Familiarity breeds contempt–and children. (Mark Twain)

I shot in an 18-meter indoor competition today. Targets were set at the usual distance. The crowd was not the usual.  Today, there was an abundance of children probably exceeding the adult count. Children know how to pass time between ends. Their efforts to fill any void in time or motion with activity were on display and exemplified two boys.

The boys are brothers. You would know this without asking by way of their fighting. The older, as usual at this early stage of development had the physical advantage. The younger fortified with spirit.

Between ends, one activity was balancing. In this event, the younger positioned himself prone across two stools. The trick, as the three-legged stools were narrow topped, was not to fall off while depriving the senior brother of a place to sit. A younger mind not thinking ahead missed the potential that a chest would be a perfect place for a brother to seek comfort. That game was up when the prone child complained, “I can’t breathe!” The weight of the larger child was resisting rib expansion.

The whine for air caught the ears of some of adults, who sat by and watched as they thought through proper words of scolding. The older boy took pity, and with experience reminding him that nearly killing his little brother led to trouble in the past, lifted from the smaller thorax, allowing air to return to squashed lungs. The adults’ silent musings ceased upon the release and their mature eyes returned to several pairs of blank ovals the momentary hope of providing a scolding now empty.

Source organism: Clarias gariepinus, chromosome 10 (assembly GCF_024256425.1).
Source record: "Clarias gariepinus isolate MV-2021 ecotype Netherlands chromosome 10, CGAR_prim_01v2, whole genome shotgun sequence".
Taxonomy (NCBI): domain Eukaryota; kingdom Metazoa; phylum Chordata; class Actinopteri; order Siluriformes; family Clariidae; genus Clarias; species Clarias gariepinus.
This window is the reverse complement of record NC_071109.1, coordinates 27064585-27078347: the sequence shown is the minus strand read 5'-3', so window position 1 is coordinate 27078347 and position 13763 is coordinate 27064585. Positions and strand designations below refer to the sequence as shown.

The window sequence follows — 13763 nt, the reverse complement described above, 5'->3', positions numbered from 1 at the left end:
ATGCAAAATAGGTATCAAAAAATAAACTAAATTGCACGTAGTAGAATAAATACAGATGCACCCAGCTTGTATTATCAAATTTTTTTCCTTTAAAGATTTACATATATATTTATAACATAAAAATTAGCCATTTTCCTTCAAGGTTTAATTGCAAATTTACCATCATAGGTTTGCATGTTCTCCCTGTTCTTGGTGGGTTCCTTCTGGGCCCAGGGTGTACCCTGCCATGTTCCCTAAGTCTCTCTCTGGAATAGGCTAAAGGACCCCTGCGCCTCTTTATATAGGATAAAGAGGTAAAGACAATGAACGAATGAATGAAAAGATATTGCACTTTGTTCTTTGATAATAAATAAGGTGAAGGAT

In an accident while pulling arrows the bigger of the two boys was injuried. Details of the incident remain unclear as facts are often relayed from perspective. In some fashion the older boy, subsequent to the chest crushing of the younger, was stabbed in the back of the neck with a nock. The nock broke skin and there was minor bleeding.

The abrasion looked painful and did bring tears to the eyes of the injuried. In sympathy the uninjured smaller child looked squarely in his brother’s eyes and said, “Suck it up, Buttercup.” One must admire the courage of the smaller boy to pronounce such a crass remark. Buttercup’s eyes showed that this too would have a debt. The debt soon paid by the theft of arrows.

This sort of give and take lasted the entire competition. Fortunately, there was only the one bloodletting and no bones were broken. Albeit, several adults seemed disappointed having to conceal a mentally rehearsed after-the-fact reprimand.

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